Same-Sex Marriage Showdown in California

To the apparent disgust and delight of many national religious right leaders, November’s election in California will be about more than the presidency; it will be a showdown of epic proportions over same-sex marriage. And while this year’s battle isn’t as widespread as 2004 (when the Karl Rove-engineered anti-same-sex marriage ballot initiatives were victorious in more than a dozen states and may have helped carry President George W. Bush to a second term), California’s Marriage Initiative could either reenergize the GOP’s now-listless evangelical base, or result in another blow to a religious right many feel is over the hill.

Two recent decisions, one by the California Supreme Court, and the other by the state’s Secretary of State paved the way for the facedown. The battle was joined when on May 15, the state Supreme Court ruled in favor of same-sex marriage, and less than three weeks later, California’s Secretary of State Debra Bowen ruled that an initiative outlawing same-sex marriage would appear on the state‘s November 4 ballot.

If the old aphorism, “as California goes, so goes the nation” has any tread left on its tires, a defeat of the anti-same-sex marriage initiative could roll, albeit slowly and carefully, into other states across the country.

For religious right organizations, the 4-3 ruling by the state Supreme Court–which overturned the state’s 2000 ballot initiative, Proposition 22, and declared same-sex marriage a Constitutional right (making it the second state after Massachusetts to do so)—was a supreme example of so-called judicial activism run amok. And it constituted ample evidence that a national Constitutional amendment banning same-sex marriage was a necessity.

News reports have pointed out that unlike Massachusetts, California will not require marriage license applicants to be state residents. Gays and lesbians from across the country could marry in California and return home to a mixed reception.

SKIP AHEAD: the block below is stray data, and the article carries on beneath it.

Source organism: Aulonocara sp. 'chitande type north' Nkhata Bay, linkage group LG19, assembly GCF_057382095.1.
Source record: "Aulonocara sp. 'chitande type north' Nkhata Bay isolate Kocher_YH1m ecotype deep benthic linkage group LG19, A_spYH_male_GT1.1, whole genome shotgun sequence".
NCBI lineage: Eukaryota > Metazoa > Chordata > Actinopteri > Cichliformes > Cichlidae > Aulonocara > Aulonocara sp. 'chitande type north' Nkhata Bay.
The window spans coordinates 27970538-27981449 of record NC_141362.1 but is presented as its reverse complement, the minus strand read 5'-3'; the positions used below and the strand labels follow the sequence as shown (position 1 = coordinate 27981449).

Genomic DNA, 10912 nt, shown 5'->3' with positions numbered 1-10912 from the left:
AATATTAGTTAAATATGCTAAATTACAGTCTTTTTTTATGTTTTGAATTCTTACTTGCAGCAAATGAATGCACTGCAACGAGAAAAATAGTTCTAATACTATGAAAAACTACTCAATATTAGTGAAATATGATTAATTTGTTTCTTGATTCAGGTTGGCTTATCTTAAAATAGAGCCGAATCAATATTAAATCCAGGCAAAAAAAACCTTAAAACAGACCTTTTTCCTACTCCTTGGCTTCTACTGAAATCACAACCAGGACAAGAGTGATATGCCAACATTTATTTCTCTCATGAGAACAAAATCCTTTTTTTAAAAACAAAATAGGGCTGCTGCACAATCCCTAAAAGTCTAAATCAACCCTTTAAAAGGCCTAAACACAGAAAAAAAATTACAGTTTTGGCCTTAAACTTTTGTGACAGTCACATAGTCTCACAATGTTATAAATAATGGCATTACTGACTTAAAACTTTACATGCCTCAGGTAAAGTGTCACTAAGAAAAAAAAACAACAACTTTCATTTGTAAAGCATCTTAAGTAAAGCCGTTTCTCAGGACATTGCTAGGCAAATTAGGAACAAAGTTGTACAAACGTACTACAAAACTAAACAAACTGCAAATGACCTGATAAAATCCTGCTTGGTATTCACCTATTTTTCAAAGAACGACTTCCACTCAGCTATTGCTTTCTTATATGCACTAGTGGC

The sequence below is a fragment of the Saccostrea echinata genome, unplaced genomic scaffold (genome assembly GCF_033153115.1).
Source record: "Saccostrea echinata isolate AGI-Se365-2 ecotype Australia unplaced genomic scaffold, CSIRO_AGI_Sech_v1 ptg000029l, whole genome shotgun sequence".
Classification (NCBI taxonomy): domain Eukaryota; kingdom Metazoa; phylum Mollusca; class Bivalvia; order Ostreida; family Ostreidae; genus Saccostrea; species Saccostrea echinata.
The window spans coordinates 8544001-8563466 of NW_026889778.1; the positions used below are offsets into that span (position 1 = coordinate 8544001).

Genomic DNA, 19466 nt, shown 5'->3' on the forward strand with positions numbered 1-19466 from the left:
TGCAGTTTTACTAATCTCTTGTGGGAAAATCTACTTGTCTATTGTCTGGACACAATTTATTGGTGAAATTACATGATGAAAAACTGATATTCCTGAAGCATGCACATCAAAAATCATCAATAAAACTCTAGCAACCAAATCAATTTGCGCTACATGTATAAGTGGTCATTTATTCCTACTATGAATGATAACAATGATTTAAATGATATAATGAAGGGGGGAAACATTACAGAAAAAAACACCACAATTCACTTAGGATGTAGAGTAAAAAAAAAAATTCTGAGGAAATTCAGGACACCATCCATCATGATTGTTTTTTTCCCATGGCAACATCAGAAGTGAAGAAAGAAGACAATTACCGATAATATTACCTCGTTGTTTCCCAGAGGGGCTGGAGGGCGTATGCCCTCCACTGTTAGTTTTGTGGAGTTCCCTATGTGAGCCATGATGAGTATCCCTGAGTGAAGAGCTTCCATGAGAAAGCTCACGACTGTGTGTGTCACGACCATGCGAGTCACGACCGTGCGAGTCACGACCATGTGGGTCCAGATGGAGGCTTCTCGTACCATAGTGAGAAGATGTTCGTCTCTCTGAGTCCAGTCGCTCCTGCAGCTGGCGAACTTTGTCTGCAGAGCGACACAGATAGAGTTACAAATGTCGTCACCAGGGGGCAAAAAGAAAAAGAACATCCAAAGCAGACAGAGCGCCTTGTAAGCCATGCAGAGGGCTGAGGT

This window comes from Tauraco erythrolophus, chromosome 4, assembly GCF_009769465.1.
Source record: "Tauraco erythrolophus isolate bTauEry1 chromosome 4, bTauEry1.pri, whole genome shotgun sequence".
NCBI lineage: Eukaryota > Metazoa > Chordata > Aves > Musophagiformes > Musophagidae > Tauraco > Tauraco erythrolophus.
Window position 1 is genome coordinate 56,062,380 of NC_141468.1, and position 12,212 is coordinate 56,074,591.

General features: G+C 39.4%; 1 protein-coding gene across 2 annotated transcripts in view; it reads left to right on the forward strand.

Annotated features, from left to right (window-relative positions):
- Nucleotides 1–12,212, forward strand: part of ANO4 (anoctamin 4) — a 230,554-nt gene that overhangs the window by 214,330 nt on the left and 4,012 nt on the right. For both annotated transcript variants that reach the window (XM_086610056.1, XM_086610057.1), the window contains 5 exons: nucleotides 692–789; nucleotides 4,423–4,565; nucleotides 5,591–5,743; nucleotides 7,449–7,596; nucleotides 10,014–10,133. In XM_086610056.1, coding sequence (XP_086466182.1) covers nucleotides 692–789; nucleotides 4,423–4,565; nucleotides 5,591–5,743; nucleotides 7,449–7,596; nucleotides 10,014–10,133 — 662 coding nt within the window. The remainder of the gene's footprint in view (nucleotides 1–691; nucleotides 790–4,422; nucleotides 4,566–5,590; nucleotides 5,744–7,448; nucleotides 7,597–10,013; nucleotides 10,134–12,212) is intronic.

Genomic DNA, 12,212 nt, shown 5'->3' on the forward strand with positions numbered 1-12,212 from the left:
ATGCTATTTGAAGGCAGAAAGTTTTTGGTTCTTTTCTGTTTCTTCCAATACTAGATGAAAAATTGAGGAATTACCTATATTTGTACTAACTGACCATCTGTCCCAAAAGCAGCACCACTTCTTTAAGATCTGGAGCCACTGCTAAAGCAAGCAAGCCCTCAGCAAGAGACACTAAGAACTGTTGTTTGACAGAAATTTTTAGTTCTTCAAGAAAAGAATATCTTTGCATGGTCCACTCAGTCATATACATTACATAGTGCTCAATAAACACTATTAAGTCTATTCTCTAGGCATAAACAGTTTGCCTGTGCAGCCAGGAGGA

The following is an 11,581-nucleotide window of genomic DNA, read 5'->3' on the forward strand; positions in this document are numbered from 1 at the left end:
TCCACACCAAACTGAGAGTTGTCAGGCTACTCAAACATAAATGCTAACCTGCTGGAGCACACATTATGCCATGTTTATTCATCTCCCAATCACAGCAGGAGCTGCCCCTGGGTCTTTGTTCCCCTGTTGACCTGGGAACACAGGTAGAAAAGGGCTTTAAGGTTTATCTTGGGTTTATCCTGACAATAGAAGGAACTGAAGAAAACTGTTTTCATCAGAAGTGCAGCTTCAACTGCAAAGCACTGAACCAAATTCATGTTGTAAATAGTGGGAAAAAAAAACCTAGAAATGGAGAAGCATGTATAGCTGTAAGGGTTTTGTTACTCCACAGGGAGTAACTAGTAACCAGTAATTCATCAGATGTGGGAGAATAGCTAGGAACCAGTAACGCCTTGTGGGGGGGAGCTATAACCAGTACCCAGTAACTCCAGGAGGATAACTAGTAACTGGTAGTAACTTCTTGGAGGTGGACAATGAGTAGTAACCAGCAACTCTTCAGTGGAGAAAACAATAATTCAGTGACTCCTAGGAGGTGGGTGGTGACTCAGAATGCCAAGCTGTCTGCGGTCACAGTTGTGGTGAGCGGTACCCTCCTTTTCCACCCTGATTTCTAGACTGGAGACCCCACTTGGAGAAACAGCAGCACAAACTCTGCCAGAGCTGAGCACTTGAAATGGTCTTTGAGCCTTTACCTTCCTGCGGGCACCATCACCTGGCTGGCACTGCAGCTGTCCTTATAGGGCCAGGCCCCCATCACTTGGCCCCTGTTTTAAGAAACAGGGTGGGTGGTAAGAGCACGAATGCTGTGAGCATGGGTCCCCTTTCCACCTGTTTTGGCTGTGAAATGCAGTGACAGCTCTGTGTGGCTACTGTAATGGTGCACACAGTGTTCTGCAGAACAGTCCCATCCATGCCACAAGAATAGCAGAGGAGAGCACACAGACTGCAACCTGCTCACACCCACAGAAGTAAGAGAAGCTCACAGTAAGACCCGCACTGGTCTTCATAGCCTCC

Despite requests by opponents of the decision that a stay be issued until after the November election, on June 4 the Court declared that gay couples will be eligible to receive civil marriage licenses in California beginning on June 17.

An outraged Matt Staver, founder and chairman of conservative Liberty Counsel, said that “When the California Supreme Court denied this stay, especially in light of the marriage amendment being certified for the November ballot, it indicates a clear political agenda. I believe that judges acting as judges, and not as legislators, would have granted the stay.”

Staver, who is Dean of the Liberty University School of Law (founded by the late Reverend Jerry Falwell) added: “This particular battle is not over. It’s not going to be decided by four judges—it’s going to be decided by the people in November. I believe when the passage of the marriage amendment happens in November, all of the marriage licenses, if any, that have been issued will become invalid and invisible.”

On June 3, the Secretary of State said that the sponsors of an anti-same-sex marriage initiative (which is called the Protect Marriage Amendment, and would amend the state Constitution to guarantee that “only marriage between a man and a woman is valid or recognized in California”) had gathered substantially more than the 694,354 petition signatures, an amount equal to 8 percent of the votes cast during the last governor’s race, to qualify for the ballot.

The initiative campaign has been spearheaded by an organization called which, according to its website, is a project of an entity called California Renewal., chaired Ron Prentice.